# Watercooling loop order

Discussion in 'Overclocking & Cooling' started by D3M0N-G4M3R, Aug 4, 2009.

1. ### Velvet WaferNew Member

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thats another game you have to fight with temperatures regulary,eh?^^

2. ### shevanelNew Member

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more worried about the temp of myself over the temp of my pc... lol

I'm running an i7 4ghz on WCG atm and its reading 73c, this has been for about 6 hours.

Temp of my bedroom/pc room is about 75-77F, i could be wrong by a couple points.

When the night is cool (55F) my Pc will load max temp about 62-65c.. but like binge suggested, i could use a better radiator.

3. ### MartyKNew Member

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Ok after reading some of the forum posts in this thread i find a flaw in some of the theories. i may be wrong but then again i may not.

lets first use an example: you have a car its principally cooled by water, this means you have a radiator, res, pump, and block.

now if you look at the thermals of this loop, the water leaving the block is the going to be the hottest, now the water leaving the radiator is going to be the coolest. there fore there will always be hot spots and cold spots the loop.

with that said this applies to WC computers to.

now lets take in to account fluid dynamics.

The foundational axioms of fluid dynamics are the conservation laws, specifically, conservation of mass, conservation of linear momentum (also known as Newton's Second Law of Motion), and conservation of energy (also known as First Law of Thermodynamics). These are based on classical mechanics and are modified in quantum mechanics and general relativity. They are expressed using the Reynolds Transport Theorem.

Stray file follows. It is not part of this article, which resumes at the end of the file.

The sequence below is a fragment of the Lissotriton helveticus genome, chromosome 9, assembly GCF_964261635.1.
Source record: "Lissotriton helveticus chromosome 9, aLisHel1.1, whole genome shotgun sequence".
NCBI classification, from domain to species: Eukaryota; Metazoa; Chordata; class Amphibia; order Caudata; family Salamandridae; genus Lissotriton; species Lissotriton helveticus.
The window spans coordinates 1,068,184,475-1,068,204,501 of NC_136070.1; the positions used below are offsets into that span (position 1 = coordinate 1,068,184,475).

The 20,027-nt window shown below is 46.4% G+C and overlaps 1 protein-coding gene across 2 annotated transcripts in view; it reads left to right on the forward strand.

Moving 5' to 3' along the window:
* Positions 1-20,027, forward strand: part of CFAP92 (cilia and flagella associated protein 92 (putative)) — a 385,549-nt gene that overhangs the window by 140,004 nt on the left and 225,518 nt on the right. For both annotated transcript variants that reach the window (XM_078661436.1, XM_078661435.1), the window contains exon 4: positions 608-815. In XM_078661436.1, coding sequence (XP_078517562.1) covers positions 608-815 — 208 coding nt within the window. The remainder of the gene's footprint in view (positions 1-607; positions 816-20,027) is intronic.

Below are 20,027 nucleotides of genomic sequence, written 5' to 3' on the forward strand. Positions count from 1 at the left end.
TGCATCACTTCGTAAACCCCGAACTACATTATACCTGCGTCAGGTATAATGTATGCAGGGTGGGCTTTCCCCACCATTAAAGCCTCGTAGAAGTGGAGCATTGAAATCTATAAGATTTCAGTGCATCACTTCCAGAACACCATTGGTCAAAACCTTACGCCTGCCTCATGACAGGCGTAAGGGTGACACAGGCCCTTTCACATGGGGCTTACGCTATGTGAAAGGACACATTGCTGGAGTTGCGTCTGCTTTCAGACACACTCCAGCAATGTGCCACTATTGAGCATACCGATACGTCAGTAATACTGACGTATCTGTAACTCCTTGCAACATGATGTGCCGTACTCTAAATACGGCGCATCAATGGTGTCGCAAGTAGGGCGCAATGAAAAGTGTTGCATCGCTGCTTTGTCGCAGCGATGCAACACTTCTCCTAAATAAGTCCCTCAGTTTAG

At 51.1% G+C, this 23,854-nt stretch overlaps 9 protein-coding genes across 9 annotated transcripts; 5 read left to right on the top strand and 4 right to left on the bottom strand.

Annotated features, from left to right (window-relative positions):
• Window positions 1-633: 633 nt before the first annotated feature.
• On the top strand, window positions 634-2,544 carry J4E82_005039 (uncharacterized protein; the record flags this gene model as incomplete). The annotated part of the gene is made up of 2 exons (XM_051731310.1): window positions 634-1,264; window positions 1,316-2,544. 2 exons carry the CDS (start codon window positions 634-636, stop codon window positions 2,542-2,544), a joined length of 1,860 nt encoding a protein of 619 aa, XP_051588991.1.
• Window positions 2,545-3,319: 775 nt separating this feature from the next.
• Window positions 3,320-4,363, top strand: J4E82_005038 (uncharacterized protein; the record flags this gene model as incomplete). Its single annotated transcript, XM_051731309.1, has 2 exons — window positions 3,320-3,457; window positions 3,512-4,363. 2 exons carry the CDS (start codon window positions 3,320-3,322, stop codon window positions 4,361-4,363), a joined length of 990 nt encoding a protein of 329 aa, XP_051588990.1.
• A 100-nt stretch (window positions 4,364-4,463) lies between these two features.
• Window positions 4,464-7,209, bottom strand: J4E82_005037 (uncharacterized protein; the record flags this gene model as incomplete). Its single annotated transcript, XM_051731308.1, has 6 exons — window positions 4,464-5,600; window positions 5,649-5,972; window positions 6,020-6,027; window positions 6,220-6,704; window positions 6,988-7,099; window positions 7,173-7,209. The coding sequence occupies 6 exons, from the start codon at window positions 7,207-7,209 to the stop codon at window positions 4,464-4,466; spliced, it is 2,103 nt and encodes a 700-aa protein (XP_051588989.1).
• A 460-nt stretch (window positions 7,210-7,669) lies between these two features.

In addition to the above, fluids are assumed to obey the continuum assumption. Fluids are composed of molecules that collide with one another and solid objects. However, the continuum assumption considers fluids to be continuous, rather than discrete. Consequently, properties such as density, pressure, temperature, and velocity are taken to be well-defined at infinitesimally small points, and are assumed to vary continuously from one point to another.

so if fluid dynamics states that everything varies from point to point how can the temperatures reach equilibrium in a WC system??

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